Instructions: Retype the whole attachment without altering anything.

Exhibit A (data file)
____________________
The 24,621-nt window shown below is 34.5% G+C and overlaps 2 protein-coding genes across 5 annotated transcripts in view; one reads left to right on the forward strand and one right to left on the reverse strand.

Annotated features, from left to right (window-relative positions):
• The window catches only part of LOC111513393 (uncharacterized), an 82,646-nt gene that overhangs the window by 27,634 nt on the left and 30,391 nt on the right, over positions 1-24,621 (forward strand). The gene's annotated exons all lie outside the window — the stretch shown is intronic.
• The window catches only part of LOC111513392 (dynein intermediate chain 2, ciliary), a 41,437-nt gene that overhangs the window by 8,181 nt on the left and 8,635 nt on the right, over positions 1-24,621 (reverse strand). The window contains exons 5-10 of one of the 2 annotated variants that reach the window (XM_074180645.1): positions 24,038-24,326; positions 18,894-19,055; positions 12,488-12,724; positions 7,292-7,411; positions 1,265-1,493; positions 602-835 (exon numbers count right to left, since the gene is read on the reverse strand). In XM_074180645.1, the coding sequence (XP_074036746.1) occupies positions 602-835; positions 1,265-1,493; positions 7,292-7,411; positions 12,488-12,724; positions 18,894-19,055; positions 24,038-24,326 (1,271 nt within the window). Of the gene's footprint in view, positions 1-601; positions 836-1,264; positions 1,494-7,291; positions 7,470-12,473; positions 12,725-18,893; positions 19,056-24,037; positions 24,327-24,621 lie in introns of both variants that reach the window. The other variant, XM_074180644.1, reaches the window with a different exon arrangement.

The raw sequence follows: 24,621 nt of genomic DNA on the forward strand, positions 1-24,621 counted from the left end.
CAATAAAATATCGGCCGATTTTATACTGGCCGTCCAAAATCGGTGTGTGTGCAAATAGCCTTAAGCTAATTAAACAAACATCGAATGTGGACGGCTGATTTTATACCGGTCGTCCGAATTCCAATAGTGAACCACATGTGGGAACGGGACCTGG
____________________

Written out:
The 24,621-nt window shown below is 34.5% G+C and overlaps 2 protein-coding genes across 5 annotated transcripts in view; one reads left to right on the forward strand and one right to left on the reverse strand.

Annotated features, from left to right (window-relative positions):
• The window catches only part of LOC111513393 (uncharacterized), an 82,646-nt gene that overhangs the window by 27,634 nt on the left and 30,391 nt on the right, over positions 1-24,621 (forward strand). The gene's annotated exons all lie outside the window — the stretch shown is intronic.
• The window catches only part of LOC111513392 (dynein intermediate chain 2, ciliary), a 41,437-nt gene that overhangs the window by 8,181 nt on the left and 8,635 nt on the right, over positions 1-24,621 (reverse strand). The window contains exons 5-10 of one of the 2 annotated variants that reach the window (XM_074180645.1): positions 24,038-24,326; positions 18,894-19,055; positions 12,488-12,724; positions 7,292-7,411; positions 1,265-1,493; positions 602-835 (exon numbers count right to left, since the gene is read on the reverse strand). In XM_074180645.1, the coding sequence (XP_074036746.1) occupies positions 602-835; positions 1,265-1,493; positions 7,292-7,411; positions 12,488-12,724; positions 18,894-19,055; positions 24,038-24,326 (1,271 nt within the window). Of the gene's footprint in view, positions 1-601; positions 836-1,264; positions 1,494-7,291; positions 7,470-12,473; positions 12,725-18,893; positions 19,056-24,037; positions 24,327-24,621 lie in introns of both variants that reach the window. The other variant, XM_074180644.1, reaches the window with a different exon arrangement.

The raw sequence follows: 24,621 nt of genomic DNA on the forward strand, positions 1-24,621 counted from the left end.
CAATAAAATATCGGCCGATTTTATACTGGCCGTCCAAAATCGGTGTGTGTGCAAATAGCCTTAAGCTAATTAAACAAACATCGAATGTGGACGGCTGATTTTATACCGGTCGTCCGAATTCCAATAGTGAACCACATGTGGGAACGGGACCTGG